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There's a New Sheriff in Town

Friday, May 2, 2008 


An American Muslim wears the Islamic headscarf in middle America. Issues: Hijab, Modesty, Religion, Laws, Faith, and Beauty. 

Not many people replied to the scarf survey. Oh well. There's still time. And thank you to those of you who did reply. I will inshaaAllah post the results later with some discussion.

A couple of questions on the survey lead me to this post. One is the best thing about wearing it question. I replied that "being in the hijabi club," is the best part for me. I need to clarify I think. There are several hijabi clubs. The one I like is the one wear Muslim girls want to wear the scarf as a part of their Islamic duty and identity and at the same time, they want to be stylish and "with it." I think this is the best type of support for someone like me because it shows that we can still follow the Islamic rules while at the same time enjoying our lives, having fun with our style, expressing ourselves! And there's usually--but not entirely-- hijabis in this group who are not ALL OR NOTHING hijabis, who are OK with a little arm or neck showing if it happens to. The second survey question which brings me to this post is the one about a hijabi having to REPRESENT Islam...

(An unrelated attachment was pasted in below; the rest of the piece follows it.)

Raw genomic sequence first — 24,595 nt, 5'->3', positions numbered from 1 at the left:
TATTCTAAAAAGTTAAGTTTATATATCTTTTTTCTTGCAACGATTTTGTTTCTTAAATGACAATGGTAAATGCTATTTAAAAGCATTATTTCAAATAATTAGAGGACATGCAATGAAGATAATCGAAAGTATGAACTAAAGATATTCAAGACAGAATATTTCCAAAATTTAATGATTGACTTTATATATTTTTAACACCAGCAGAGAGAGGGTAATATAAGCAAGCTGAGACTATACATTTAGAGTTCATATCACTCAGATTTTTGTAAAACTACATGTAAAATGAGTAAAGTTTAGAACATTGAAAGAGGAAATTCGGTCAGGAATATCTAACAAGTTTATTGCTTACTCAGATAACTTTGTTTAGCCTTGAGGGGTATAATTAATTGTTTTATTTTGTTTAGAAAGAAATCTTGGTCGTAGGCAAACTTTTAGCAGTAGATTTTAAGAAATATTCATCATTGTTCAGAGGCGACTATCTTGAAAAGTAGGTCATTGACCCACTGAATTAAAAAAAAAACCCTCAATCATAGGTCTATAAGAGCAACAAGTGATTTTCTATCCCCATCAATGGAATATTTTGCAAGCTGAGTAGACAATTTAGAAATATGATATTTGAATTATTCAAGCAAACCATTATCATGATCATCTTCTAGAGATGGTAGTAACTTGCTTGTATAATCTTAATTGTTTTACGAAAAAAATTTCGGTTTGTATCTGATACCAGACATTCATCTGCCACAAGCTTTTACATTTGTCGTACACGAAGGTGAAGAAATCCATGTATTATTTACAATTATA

As I've mentioned a lot, I am not the "cover every inch type," in terms of my hijab preferences. Now, this gives way to an opening to those Muslims who take the Islamic concept of "enjoin the good and forbid the evil," very seriously in terms of hijab. Let's call them the "hijab police." I think that most Muslims are part of the hijab police in some form of another. The father that tells his daughter to cover up her chest or legs, the sister that tells her brother that his t-shirt is too tight and his hair gel is making her gag, the husband that tells his wife she needs to cover her hair, etc.